Researchers examined imaging and genetic data from the UK Biobank to learn more about rare eye diseases. These include retinal dystrophies, a category of inherited retinal abnormalities that are the main reason working-age adults are documented as visually impaired.
The retina is located at the back of the eye. It is a layered tissue that absorbs light and converts it into a signal that the brain can understand. Within each retinal layer are several types of cells, each playing a specific role in this light conversion process.
The main subject of this study, published in the journal PLOS Genetics, are photoreceptor cells (PRCs), which are light-sensing cells found in the retina. These cells can now be visualized non-invasively with optical coherence tomography (OCT), a service frequently provided by many opticians. The largest genome-wide association analysis of PRCs was created by the researchers using OCT imaging data and genomic information held in the UK Biobank.
Uncommon Retinal Dystrophies
Inherited mutations in genes expressed by PRCs often lead to rare retinal disorders. These mutations can lead to retinal dysfunction, resulting in reduced vision and even blindness. Although each of these conditions is rare, taken as a whole they account for most of the blindness of individuals of working age.
Hannah Currant, a former doctoral student at EMBL's European Institute for Bioinformatics (EMBL-EBI) and postdoctoral researcher at the Novo Nordisk Foundation Protein Research Center (CPR) at the University of Copenhagen, said: We had access to combined images and genotype data at an unprecedented scale. The study's ability to find genetic links to rare retinal dystrophies was made possible by the study's fundamental reliance on access to this large amount of data. This discovery has opened up new directions for study and raised new concerns about rare retinal dystrophies.
High-resolution images of many layers and components of the retina can be found using OCT to link genotype and phenotype. In the clinic, these pictures are often used to help diagnose eye problems. This study used OCT scans of approximately 30.000 participants and relevant genetic and medical data from UK Biobank.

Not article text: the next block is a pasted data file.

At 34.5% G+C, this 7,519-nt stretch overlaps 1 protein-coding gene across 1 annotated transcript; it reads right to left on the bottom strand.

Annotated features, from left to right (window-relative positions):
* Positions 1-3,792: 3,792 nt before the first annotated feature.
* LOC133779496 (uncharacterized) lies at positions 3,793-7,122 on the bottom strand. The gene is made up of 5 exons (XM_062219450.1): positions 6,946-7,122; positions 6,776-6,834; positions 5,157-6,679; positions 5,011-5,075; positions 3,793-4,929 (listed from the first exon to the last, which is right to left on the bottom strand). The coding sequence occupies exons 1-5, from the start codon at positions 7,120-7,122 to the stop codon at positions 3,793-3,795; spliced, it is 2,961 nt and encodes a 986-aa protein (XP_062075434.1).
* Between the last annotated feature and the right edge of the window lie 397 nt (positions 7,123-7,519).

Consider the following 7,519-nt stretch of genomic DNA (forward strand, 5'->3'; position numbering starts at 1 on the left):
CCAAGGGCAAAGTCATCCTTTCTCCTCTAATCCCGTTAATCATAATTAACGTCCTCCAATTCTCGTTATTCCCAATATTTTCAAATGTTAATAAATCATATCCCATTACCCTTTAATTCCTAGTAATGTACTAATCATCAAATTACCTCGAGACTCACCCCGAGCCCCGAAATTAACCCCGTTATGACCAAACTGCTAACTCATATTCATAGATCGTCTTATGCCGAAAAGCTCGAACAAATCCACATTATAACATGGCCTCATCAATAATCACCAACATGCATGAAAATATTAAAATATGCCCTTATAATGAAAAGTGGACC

Ewan Birney, Deputy Director General of the European Institute of Molecular Biology, described the UK Biobank as “a rich and unique resource with great potential to enable genomic medicine” (EMBL). The data here has enormous potential to be uncovered to help us better understand human biology and how and why that biology is disrupted in disease.
Supporting Genomic Medicine
The researchers conducted genome-wide association analyzes (GWAS) on data from UK Biobank to identify genetic changes associated with variations in PRC layer thickness. As a result, they were able to discover genetic variants associated with the thickness of one or more PRC layers, including those linked to previously well-known eye diseases.
The GWAS Catalog stores and provides open access to recently discovered genetic correlations.
Many of these genetic variations were known to be associated with eye disorders, but interestingly, many were located near genes that, when disrupted, cause rare inherited eye diseases. In one example, the researchers had the opportunity to investigate how common variation combinations close to genes known to be associated with rare eye diseases alter the structure of the retina. This raises confidence when examining certain groups of rare diseases to determine how these particular common variants may affect the disease.
According to Omar Mahroo, Professor of Retinal Neuroscience at University College London and Consulting Ophthalmologist at Moorfields Eye Hospital, the future of genomic medicine is driven by systematic bioinformatics analysis of large-scale cohorts of participant data. “The ability to access this data and make these connections between disease symptoms and genetic variation will open countless new perspectives for contemporary disease diagnosis and treatments,” the authors write.
One of the most important goals of EMBL is to gain a molecular understanding of how our genetic makeup interacts with the social, physical and biological elements we are exposed to throughout our lives to affect our health. Learn more about the groundbreaking depth and breadth of future human cohort data and how researchers at EMBL will use them to improve our understanding of human diseases.
📩 09/03/2023 23:36